Welcome to 'just old flies,' a section of methods and flies that used-to-be. These flies were tied with the only materials available. Long before the advent of 'modern' tying materials, they were created and improved upon at a far slower pace than today's modern counterparts; limited by materials available and the tiers imagination.

Once long gone, there existed a 'fraternity' of anglers who felt an obligation to use only the 'standard' patterns of the day. We hope to bring a bit of nostalgia to these pages and to you. And sometimes what you find here will not always be about fishing. Perhaps you will enjoy them. Perhaps you will fish the flies. Perhaps?


Homegrown Hackle and the Farmyard Darter

Larry Bordas, Pennsylvania - September 28, 2009

This time each year, starting in late August or early September, I can always depend on my neighbor Gene stopping in and sharing with us a bounty of vegetables from his garden. So last week, when I saw his old truck coming up the lane I had a good idea of the nature of his visit. As we started to unload the boxes and bags of goodies, Gene started telling me almost like an apology, "Not much to give you this year, garden didn't do to well, too cold and too much rain. But, I do have something else for you". He then took something from the floorboard of the truck and handed me several rooster neck capes. "We butchered last week and thought you might be able to use these". I thanked him and said that I would certainly put them to good use. This was not the first time Gene contributed to my hackle stash. Knowing that I tie flies, Gene keeps me well supplied with the hides of roosters, turkey, grouse, squirrel, buck tails and just about anything else that roams these hills. Gene is not the only source I have for my homegrown hackle. Since I started tying flies I have always had my eyes open for an opportunity to pick up some free hackle. Living in the country makes it a little easier and over the years, I have developed a network of friends and neighbors that have something I can use in my tying like chickens, ducks, pheasants, guineas or peacocks that sooner or later will all meet their end, making their feathers available. Since most of these friends are either hunters or fishermen themselves that are happy to see their harvest put to a good use.

This enthusiasm to share can have a slight down side also, like the afternoon I received four complete turkey skins with tails which required the time consuming process of plucking, cleaning and matching the pairs of tail and wing feathers, or another time, after a long hot Fourth of July weekend I returned home to find a dead guinea in a plastic bag on my door knob that had been hanging there in 90 degree heat for three days.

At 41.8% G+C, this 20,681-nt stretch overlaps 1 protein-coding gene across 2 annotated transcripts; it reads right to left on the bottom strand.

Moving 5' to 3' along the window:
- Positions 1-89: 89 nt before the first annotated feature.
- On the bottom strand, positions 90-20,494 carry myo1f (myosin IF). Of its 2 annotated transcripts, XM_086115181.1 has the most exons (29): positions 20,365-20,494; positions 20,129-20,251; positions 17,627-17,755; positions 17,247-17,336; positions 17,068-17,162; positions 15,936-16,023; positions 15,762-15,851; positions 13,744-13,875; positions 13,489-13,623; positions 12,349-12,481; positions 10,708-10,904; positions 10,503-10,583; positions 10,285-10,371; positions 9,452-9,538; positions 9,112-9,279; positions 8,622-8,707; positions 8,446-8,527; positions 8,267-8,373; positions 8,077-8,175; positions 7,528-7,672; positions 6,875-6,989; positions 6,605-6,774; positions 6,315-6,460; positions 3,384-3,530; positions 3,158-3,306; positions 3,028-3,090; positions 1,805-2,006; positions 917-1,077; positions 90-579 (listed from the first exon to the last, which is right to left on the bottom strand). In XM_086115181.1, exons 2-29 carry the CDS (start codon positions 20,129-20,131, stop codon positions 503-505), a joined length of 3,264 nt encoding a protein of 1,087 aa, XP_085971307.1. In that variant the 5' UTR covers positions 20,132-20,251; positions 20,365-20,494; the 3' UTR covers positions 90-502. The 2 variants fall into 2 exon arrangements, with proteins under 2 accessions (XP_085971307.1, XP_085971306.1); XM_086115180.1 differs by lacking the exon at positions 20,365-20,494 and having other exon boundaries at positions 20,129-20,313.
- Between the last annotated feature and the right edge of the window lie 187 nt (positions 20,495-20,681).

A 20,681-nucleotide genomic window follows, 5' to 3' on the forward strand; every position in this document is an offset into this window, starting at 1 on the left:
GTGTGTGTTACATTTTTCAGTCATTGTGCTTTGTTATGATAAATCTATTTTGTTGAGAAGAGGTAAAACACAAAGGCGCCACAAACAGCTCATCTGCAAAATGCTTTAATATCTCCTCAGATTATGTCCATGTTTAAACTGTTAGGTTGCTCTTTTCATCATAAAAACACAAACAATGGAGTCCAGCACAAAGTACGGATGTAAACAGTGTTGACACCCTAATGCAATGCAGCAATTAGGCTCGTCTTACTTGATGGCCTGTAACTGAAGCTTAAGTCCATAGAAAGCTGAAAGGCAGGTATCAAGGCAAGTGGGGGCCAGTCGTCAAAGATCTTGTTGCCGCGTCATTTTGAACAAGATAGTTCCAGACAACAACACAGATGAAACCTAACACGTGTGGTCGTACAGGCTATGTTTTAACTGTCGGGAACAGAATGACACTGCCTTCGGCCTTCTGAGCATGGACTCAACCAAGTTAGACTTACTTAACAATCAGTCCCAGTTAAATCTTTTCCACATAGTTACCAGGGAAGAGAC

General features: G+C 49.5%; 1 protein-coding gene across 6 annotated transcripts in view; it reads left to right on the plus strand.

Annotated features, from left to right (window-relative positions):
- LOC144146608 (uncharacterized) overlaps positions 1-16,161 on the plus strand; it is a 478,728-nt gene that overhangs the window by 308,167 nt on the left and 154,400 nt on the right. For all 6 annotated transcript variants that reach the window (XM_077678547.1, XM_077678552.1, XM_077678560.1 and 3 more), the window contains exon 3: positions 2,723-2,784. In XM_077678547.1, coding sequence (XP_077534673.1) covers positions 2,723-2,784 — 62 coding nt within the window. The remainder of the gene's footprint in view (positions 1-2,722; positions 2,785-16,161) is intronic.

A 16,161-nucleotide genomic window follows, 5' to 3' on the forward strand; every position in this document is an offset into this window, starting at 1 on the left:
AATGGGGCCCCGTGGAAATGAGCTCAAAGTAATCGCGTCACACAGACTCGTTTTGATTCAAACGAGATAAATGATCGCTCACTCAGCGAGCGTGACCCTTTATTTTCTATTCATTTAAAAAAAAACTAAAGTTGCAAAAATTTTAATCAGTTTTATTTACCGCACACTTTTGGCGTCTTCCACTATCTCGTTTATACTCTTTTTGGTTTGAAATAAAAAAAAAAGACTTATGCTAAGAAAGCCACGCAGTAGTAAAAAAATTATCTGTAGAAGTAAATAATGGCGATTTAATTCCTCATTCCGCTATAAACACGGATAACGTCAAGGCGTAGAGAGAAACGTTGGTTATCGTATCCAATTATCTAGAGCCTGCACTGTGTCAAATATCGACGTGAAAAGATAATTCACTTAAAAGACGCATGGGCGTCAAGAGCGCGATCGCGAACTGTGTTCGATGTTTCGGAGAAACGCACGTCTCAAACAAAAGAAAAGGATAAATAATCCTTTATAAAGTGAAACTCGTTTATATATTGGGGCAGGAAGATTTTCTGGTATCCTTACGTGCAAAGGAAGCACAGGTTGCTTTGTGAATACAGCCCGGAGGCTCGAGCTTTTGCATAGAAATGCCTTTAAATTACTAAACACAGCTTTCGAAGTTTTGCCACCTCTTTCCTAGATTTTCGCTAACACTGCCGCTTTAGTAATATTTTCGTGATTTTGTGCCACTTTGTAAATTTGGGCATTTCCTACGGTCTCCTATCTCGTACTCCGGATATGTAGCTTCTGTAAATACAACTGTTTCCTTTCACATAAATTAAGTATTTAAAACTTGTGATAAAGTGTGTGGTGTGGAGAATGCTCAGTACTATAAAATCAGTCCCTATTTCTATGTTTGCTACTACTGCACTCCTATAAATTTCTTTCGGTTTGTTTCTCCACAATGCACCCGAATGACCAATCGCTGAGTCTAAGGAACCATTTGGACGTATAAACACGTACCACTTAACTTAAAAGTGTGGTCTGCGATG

I really try to put all this material to good use by using it myself or by passing it on to other tiers but unfortunately there is usually a lot of unusable damaged material. Keep in mind that this material is straight from nature and has not been cleaned and groomed or packaged in plastic bags to look nice hanging on a fly shop pegboard. Also, it has not been altered by generations of cross breeding to produce the characteristics we demand in the hackle we use today. After having a chance to use this natural material and seeing the difficulties, it makes you wonder how the earlier tiers were able to produce such wonderful flies. When I used this material the first time I found I was really restricted in regards to sizes and types of flies I could tie. This type of generic hackle is usually very sparse with the stems thick and stiff making it very hard to wind and tie a decent dry fly. I have been able to use it on some of the trout flies I fish with but really doesn't make the kind of fly you would want to show your buddies. The fish don't seem to mind the imperfections and it does seem to do a serviceable job on streamers and big bass flies.

I usually try to show my appreciation to my donor friends by tying some flies from their contribution that has some sort of connection between them and the fly. They seem to enjoy the sentiment, even the people that don't fish. So, I wanted to do the same here and as I started to seek a fly with a connection to this article, I opened a copy of Forgotten Flies and I found it there on the first page I opened to. I could not believe it. There it was on page 430, Farmyard Darter. I tried to stay true to the original streamer as created by Derl Stoval but in place of the black and cream variant hackle called for in the wings, I just had to use some of the Badger hackle Gene gave me.

Forgotten Flies

Farmyard Darter created by Derl Stoval


Credits: Forgotten Flies by Paul Schmookler and Ingrid V. Sils; ~ LB

About Larry:

Larry My mother always said that I got my love of the outdoors from my grandfather and it was this love of the outdoor life and to be near the great hunting and fishing that led me to relocate to Lycoming County of northern Pennsylvania. While I have been a fisherman since I was six, I have only been fly fishing and tying for the past 15 years and consider myself at best only an average fly tier and fisherman. I started teaching myself fly fishing and to tie flies by reading books and talking to other fly fishermen and as I learned about the nuts and bolts of fly fishing, such as casting, drag and matching the hatch, I slowly developed an appreciation of the history and great tradition of the sport. While learning about the history and tying these old wet flies has given me hours of enjoyment, my real enjoyment and memories comes from fishing with and sharing with others information about these historic flies. ~ LB
 

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